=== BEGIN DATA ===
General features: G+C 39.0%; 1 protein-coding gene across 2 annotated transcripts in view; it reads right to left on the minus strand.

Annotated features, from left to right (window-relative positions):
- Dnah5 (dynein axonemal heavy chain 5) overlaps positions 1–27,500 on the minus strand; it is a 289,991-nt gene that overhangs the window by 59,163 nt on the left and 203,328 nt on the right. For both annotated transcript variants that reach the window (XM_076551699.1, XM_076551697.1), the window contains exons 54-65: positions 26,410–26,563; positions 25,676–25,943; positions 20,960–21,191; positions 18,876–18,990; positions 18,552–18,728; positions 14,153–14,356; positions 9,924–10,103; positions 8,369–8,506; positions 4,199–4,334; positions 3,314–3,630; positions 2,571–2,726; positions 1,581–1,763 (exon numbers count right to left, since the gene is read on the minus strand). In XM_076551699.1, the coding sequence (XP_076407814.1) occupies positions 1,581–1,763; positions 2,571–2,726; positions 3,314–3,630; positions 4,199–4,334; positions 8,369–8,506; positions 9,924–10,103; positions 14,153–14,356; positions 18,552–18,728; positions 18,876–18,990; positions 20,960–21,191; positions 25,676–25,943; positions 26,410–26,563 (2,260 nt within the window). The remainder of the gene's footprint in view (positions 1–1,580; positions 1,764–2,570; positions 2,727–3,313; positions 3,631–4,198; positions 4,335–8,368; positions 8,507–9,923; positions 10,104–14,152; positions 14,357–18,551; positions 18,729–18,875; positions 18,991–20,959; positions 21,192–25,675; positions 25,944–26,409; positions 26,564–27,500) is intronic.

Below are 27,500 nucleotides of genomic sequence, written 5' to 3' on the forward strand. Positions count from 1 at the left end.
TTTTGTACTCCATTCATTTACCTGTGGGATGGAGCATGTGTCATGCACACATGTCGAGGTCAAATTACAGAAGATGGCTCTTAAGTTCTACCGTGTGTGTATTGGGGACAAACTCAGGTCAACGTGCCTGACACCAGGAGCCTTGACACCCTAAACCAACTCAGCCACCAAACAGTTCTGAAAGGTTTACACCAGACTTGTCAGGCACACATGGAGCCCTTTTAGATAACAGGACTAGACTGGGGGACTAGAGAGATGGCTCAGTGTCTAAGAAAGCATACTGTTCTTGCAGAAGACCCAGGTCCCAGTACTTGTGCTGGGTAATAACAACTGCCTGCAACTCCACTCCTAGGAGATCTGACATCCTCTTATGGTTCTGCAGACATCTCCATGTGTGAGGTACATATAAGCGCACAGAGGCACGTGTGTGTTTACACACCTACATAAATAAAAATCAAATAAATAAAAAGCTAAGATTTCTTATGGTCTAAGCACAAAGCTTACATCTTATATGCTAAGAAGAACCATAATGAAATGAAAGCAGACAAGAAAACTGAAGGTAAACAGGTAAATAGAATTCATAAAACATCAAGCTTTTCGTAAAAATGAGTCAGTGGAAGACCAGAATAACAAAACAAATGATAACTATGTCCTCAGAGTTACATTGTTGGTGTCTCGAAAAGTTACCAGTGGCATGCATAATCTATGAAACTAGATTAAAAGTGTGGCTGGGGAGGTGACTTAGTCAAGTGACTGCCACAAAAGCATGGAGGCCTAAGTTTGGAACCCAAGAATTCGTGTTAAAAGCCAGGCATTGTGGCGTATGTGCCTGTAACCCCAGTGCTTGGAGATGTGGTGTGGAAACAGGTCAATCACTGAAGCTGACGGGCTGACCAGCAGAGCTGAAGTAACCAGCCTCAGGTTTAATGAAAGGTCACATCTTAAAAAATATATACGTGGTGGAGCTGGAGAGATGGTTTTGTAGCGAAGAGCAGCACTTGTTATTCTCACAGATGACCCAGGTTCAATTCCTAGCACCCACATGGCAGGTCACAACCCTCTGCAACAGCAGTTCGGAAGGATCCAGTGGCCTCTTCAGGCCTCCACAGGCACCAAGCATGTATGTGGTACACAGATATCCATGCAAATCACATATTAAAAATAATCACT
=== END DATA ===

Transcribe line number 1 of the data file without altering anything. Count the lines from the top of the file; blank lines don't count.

General features: G+C 39.0%; 1 protein-coding gene across 2 annotated transcripts in view; it reads right to left on the minus strand.